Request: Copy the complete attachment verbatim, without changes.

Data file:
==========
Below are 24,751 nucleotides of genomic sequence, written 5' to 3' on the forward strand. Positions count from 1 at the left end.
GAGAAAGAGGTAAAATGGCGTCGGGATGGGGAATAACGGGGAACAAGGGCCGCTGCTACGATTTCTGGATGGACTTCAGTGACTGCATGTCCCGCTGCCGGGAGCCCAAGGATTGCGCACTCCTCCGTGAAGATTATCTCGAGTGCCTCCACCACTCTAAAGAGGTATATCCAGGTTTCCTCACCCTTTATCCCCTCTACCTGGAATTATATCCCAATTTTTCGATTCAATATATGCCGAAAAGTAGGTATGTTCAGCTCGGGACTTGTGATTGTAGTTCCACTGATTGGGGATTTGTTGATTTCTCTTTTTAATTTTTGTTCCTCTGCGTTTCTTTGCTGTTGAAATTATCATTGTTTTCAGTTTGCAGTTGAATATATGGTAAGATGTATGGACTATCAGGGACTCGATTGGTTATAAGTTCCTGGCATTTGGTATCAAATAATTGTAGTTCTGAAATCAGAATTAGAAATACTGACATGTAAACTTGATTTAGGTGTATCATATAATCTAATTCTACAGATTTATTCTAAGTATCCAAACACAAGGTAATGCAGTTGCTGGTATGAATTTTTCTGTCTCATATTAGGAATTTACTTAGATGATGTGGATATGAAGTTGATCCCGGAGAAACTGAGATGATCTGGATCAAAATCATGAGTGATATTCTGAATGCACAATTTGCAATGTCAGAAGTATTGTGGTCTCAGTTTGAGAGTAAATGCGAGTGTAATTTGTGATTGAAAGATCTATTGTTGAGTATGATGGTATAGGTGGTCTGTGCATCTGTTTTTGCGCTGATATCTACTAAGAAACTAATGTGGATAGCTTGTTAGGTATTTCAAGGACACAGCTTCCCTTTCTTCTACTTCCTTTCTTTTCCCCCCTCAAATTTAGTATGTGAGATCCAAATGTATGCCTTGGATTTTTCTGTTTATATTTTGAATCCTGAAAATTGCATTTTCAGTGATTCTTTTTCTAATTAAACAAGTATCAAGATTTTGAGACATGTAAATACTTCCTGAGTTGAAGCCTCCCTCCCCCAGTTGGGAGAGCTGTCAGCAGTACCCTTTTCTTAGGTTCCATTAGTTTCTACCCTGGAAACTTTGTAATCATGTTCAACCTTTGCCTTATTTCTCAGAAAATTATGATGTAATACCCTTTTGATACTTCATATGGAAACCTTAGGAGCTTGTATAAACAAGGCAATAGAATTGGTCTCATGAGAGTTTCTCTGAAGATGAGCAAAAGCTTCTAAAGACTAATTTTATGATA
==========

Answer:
Below are 24,751 nucleotides of genomic sequence, written 5' to 3' on the forward strand. Positions count from 1 at the left end.
GAGAAAGAGGTAAAATGGCGTCGGGATGGGGAATAACGGGGAACAAGGGCCGCTGCTACGATTTCTGGATGGACTTCAGTGACTGCATGTCCCGCTGCCGGGAGCCCAAGGATTGCGCACTCCTCCGTGAAGATTATCTCGAGTGCCTCCACCACTCTAAAGAGGTATATCCAGGTTTCCTCACCCTTTATCCCCTCTACCTGGAATTATATCCCAATTTTTCGATTCAATATATGCCGAAAAGTAGGTATGTTCAGCTCGGGACTTGTGATTGTAGTTCCACTGATTGGGGATTTGTTGATTTCTCTTTTTAATTTTTGTTCCTCTGCGTTTCTTTGCTGTTGAAATTATCATTGTTTTCAGTTTGCAGTTGAATATATGGTAAGATGTATGGACTATCAGGGACTCGATTGGTTATAAGTTCCTGGCATTTGGTATCAAATAATTGTAGTTCTGAAATCAGAATTAGAAATACTGACATGTAAACTTGATTTAGGTGTATCATATAATCTAATTCTACAGATTTATTCTAAGTATCCAAACACAAGGTAATGCAGTTGCTGGTATGAATTTTTCTGTCTCATATTAGGAATTTACTTAGATGATGTGGATATGAAGTTGATCCCGGAGAAACTGAGATGATCTGGATCAAAATCATGAGTGATATTCTGAATGCACAATTTGCAATGTCAGAAGTATTGTGGTCTCAGTTTGAGAGTAAATGCGAGTGTAATTTGTGATTGAAAGATCTATTGTTGAGTATGATGGTATAGGTGGTCTGTGCATCTGTTTTTGCGCTGATATCTACTAAGAAACTAATGTGGATAGCTTGTTAGGTATTTCAAGGACACAGCTTCCCTTTCTTCTACTTCCTTTCTTTTCCCCCCTCAAATTTAGTATGTGAGATCCAAATGTATGCCTTGGATTTTTCTGTTTATATTTTGAATCCTGAAAATTGCATTTTCAGTGATTCTTTTTCTAATTAAACAAGTATCAAGATTTTGAGACATGTAAATACTTCCTGAGTTGAAGCCTCCCTCCCCCAGTTGGGAGAGCTGTCAGCAGTACCCTTTTCTTAGGTTCCATTAGTTTCTACCCTGGAAACTTTGTAATCATGTTCAACCTTTGCCTTATTTCTCAGAAAATTATGATGTAATACCCTTTTGATACTTCATATGGAAACCTTAGGAGCTTGTATAAACAAGGCAATAGAATTGGTCTCATGAGAGTTTCTCTGAAGATGAGCAAAAGCTTCTAAAGACTAATTTTATGATA